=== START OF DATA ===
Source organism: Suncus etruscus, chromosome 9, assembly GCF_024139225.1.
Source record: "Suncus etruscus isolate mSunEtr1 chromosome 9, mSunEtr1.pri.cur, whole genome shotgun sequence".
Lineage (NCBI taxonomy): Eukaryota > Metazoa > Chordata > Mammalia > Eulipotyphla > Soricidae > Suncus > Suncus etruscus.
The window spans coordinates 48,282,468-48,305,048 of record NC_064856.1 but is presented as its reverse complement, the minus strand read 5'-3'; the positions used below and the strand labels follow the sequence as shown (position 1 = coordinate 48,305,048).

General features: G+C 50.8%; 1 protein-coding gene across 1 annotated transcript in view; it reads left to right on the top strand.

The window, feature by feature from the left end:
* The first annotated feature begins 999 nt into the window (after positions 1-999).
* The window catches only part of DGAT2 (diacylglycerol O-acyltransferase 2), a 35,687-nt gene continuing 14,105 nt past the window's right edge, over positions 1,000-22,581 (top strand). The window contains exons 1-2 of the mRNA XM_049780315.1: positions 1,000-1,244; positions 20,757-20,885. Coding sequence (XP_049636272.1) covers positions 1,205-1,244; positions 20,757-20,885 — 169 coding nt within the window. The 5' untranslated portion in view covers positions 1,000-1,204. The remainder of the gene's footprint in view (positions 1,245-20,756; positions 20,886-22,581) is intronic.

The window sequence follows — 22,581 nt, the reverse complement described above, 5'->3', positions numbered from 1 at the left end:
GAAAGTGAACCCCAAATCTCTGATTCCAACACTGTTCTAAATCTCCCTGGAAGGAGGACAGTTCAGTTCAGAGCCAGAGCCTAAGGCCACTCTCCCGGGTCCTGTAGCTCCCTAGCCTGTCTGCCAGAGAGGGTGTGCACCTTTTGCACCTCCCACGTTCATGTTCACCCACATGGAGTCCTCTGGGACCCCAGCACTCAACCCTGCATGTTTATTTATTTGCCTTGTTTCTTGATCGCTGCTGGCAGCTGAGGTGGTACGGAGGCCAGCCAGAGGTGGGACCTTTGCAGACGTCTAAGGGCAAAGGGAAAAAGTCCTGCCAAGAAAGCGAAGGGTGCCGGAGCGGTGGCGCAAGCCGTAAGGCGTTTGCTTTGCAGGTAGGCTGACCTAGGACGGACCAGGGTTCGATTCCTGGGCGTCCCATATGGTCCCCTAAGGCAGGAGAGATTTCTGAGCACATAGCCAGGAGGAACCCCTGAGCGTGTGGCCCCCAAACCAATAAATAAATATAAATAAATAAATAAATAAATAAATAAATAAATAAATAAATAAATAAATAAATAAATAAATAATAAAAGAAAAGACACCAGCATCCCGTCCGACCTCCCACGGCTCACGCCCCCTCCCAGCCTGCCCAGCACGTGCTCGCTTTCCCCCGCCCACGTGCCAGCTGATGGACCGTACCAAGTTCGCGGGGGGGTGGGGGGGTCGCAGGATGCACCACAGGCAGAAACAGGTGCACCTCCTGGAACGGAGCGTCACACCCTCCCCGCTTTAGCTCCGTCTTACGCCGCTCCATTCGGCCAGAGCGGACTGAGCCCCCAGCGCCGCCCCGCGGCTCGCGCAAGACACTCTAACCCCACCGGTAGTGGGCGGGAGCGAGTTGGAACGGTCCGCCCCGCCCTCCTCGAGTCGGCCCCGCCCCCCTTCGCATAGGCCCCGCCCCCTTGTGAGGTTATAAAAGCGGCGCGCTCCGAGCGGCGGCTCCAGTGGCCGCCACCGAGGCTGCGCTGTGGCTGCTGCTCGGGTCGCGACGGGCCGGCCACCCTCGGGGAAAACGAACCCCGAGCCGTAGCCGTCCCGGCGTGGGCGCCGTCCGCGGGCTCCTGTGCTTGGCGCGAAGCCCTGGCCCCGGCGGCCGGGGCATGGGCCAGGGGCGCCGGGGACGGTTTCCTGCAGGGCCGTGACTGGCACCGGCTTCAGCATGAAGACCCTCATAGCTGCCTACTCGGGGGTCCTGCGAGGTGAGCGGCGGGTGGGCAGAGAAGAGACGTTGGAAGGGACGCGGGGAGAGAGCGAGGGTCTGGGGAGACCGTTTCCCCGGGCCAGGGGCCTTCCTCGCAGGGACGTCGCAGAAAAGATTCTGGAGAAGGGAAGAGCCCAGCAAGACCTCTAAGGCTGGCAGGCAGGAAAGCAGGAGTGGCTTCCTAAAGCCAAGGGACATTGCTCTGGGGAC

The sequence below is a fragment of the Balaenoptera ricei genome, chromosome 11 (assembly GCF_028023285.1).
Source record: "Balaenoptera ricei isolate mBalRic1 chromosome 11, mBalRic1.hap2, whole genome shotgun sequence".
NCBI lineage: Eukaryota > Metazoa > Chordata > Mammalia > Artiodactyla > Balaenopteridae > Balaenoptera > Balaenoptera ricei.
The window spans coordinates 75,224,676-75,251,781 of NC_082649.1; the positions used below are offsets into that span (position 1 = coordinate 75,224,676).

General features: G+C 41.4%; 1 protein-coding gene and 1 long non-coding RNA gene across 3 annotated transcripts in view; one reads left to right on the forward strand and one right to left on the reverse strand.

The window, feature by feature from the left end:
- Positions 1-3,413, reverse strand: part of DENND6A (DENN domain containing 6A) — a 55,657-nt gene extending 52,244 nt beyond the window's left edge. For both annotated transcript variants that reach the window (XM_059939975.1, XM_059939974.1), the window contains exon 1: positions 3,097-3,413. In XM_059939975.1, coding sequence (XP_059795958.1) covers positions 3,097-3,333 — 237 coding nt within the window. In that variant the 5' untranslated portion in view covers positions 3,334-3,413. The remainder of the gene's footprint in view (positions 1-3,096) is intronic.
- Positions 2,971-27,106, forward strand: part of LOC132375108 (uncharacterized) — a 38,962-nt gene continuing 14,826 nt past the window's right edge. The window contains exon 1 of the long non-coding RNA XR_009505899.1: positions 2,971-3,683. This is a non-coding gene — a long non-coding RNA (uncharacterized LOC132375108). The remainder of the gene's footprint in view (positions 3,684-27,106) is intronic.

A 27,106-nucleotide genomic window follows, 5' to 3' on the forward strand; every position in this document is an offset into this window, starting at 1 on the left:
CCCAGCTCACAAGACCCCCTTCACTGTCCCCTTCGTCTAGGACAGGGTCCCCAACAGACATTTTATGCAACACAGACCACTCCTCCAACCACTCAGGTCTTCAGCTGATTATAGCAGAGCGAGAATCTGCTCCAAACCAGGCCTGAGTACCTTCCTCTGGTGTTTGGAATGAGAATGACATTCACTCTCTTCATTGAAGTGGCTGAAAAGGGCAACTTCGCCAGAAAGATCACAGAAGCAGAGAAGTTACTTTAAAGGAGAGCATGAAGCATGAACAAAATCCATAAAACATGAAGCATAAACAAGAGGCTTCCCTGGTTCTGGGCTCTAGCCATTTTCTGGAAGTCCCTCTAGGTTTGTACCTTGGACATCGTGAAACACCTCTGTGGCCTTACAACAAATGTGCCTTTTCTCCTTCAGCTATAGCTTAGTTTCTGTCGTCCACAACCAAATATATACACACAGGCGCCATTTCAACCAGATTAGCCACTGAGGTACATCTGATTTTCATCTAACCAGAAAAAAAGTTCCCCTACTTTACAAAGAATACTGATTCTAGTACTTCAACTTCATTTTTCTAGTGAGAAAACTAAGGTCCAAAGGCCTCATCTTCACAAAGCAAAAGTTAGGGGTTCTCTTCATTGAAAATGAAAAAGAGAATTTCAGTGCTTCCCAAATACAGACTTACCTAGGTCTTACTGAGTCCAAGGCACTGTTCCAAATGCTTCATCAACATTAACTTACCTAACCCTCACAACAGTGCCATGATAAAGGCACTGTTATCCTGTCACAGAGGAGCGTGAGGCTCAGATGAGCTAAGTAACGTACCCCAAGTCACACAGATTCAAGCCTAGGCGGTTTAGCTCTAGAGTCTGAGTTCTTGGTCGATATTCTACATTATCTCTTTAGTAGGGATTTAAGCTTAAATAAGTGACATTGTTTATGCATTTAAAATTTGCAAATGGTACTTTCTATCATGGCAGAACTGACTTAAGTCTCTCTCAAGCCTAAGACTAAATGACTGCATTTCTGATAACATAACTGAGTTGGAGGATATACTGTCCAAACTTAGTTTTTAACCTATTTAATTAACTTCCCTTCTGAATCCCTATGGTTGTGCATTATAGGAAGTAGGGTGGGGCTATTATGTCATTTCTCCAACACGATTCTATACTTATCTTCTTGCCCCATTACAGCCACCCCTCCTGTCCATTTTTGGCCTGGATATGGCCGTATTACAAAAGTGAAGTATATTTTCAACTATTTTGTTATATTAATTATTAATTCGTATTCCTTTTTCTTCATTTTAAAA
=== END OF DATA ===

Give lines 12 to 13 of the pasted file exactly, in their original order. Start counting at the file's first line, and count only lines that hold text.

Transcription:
Source record: "Balaenoptera ricei isolate mBalRic1 chromosome 11, mBalRic1.hap2, whole genome shotgun sequence".
NCBI lineage: Eukaryota > Metazoa > Chordata > Mammalia > Artiodactyla > Balaenopteridae > Balaenoptera > Balaenoptera ricei.